Tuesday, March 4, 2014
ALBUQUERQUE, N.M. (AP) — The federal government's only underground nuclear waste dump remained shuttered Monday and state environment officials said they have set deadlines for the U.S. Department of Energy and its contractor to deal with radioactive waste left above ground at the repository.
Dozens of drums and other special containers that have been shipped to the Waste Isolation Pilot Plant from federal facilities around the country are being stored in a parking area at the plant and inside the facility's waste handling building.
From there, the waste is usually taken to its final resting place deep in underground salt beds. However, the repository has been closed since early February due to back-to-back accidents, including a radiation release that exposed at least 13 workers and set off air monitoring devices around the plant.
Under its permit with the state, the dump can keep waste stored in the parking area for only 30 days and up to 60 days in the handling building. Due to the closure, the state is extending those deadlines to 60 days and 105 days, respectively. The federal government would have to develop an alternative storage plan if the underground dump remains off-limits for more than three months.
The Environment Department outlined the deadlines, along with requirements for weekly reports and a mandatory inspection before operations resume, in an administrative order made public Monday.
Jeff Kendall, general counsel for the department, said state officials believe allowing a little more time to fully vet all the options for safely storing the waste is the best bet.
"To require them to begin to systematically ship particular waste units back to points of origin or back to particular locations in a rather expedited fashion was not the best thing as far as environmental health or human health in this instance," Kendall said in a phone interview.
Kendall added that the order also gives the state more explicit oversight as to what happens with the waste and how things are being handled by DOE and the plant managers.
After 15 years of operating with a stellar record, a truck that officials said was hauling salt in the underground chambers caught fire Feb. 5, shuttering the plant and halting all waste shipments. Nine days later, a radiation alert activated in the area where newly arrived waste was being stored.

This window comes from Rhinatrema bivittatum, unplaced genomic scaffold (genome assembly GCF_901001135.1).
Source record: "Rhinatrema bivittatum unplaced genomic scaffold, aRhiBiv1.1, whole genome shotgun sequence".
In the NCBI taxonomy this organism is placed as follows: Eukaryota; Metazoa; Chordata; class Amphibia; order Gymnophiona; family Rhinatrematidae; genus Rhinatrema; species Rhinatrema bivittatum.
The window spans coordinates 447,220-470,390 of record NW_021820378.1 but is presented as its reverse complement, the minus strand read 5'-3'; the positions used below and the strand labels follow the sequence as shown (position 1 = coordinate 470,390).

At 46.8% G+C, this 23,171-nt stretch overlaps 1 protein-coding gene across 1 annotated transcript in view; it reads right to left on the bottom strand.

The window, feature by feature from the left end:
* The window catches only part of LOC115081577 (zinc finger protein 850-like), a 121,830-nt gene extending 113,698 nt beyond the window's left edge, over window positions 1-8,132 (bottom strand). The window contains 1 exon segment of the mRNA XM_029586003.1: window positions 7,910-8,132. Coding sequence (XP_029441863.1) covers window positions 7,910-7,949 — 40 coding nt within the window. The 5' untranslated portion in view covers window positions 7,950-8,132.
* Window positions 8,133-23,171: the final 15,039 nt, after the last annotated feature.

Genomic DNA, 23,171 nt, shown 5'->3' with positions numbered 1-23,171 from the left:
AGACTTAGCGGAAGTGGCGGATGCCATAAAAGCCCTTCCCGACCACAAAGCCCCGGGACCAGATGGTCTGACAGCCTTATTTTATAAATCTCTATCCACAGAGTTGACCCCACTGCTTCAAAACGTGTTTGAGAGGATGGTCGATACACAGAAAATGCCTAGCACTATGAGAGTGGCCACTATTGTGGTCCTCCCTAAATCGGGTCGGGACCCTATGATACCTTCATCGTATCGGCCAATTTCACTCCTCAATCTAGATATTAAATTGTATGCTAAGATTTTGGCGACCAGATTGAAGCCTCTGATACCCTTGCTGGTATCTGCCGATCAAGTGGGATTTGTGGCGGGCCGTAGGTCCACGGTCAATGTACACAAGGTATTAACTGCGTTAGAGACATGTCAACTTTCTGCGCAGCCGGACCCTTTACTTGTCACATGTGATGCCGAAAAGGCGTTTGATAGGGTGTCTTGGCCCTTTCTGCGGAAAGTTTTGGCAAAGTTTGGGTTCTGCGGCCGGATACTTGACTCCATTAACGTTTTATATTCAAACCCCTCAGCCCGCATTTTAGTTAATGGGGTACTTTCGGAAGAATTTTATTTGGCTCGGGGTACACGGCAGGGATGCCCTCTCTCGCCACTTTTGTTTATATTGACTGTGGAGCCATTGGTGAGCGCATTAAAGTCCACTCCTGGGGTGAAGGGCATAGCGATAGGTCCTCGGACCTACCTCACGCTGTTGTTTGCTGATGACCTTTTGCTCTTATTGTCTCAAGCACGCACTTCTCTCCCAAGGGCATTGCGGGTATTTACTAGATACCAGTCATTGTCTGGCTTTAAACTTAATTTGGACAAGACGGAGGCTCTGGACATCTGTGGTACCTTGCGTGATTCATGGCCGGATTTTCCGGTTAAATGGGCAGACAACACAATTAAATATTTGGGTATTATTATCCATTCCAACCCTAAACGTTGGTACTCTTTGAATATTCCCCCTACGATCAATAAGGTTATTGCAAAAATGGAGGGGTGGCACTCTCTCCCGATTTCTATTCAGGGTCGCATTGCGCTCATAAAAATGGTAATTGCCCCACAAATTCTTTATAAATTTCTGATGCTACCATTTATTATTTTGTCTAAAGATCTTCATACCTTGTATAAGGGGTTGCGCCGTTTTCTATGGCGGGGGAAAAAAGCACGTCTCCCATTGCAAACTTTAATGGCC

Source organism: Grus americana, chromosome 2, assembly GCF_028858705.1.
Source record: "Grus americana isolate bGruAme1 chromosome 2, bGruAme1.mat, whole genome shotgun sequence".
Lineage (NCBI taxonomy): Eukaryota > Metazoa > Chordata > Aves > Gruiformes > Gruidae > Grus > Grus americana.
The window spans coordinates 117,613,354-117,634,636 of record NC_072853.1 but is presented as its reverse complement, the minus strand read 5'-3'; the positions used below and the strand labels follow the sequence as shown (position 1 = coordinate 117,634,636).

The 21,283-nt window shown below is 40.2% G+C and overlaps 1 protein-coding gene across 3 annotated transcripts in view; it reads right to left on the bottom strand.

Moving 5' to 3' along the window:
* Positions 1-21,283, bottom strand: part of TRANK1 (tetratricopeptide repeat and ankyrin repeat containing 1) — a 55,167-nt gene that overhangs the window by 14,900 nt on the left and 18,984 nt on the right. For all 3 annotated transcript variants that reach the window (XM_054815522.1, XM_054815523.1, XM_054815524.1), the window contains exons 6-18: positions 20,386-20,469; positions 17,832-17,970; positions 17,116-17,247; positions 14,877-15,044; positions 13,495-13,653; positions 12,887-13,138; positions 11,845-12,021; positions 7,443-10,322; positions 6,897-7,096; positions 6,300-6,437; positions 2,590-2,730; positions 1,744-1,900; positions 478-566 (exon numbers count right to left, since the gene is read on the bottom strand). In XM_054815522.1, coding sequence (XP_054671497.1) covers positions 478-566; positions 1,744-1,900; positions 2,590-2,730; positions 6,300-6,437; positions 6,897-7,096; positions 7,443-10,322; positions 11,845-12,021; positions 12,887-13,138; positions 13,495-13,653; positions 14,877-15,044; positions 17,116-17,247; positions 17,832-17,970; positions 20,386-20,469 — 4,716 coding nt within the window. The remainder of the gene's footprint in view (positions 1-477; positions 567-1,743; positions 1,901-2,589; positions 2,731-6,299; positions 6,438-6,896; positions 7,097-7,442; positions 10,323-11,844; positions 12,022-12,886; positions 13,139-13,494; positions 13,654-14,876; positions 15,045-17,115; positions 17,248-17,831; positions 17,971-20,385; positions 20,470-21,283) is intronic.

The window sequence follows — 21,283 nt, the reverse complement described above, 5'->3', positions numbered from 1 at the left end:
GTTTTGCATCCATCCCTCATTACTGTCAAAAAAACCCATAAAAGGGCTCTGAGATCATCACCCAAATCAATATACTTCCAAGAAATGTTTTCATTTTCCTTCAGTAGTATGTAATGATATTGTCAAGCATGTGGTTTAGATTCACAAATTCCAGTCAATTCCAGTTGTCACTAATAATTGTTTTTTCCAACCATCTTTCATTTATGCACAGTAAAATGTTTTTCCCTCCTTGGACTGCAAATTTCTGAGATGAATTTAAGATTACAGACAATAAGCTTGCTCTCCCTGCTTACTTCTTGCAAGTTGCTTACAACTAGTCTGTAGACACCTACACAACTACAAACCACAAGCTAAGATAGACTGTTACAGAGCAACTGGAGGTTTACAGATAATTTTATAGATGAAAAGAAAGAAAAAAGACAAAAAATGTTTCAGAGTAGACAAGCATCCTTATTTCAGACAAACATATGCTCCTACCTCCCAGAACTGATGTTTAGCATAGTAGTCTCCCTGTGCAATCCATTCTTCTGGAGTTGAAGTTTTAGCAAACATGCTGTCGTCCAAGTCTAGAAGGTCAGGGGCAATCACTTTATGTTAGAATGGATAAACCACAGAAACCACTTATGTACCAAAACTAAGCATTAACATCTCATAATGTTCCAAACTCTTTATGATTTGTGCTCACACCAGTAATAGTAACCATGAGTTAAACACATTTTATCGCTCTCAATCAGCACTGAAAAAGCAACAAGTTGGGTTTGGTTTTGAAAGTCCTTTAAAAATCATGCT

Tests are ongoing to determine the health effects for the workers, and officials have yet to determine what may have caused the leak. They have been unable to access the underground portion of the repository.
Donavan Mager, a spokesman for Nuclear Waste Partnership LLC, which runs WIPP, said Monday onsite monitoring and sampling of the surrounding soil, vegetation and water continue. He said new results are expected in the coming days.
WIPP officials confirmed Monday that only 13 employees were onsite when the radiation release occurred late Feb. 14. Another 140 employees showed up for work the following day.
Now, there are only 80 essential workers on site. Mager said they're working in areas that have been tested and are free of contamination.
Some areas have been designated as "radiological buffers," where only trained radiological workers can go. Mager said those workers are wearing protective equipment.
Every time workers leave the site, Mager said they are checked for any contamination.
WIPP is the nation's first underground nuclear repository and the only facility in the country that can store plutonium-contaminated clothing and tools from Los Alamos National Laboratory and other federal nuclear sites.
Since opening, the plant has received more than 11,890 shipments, totaling more than 90,000 cubic meters of waste.
The above-ground material targeted by the state Environment Department's order includes 145 cubic meters of waste in containers of various sizes and shapes.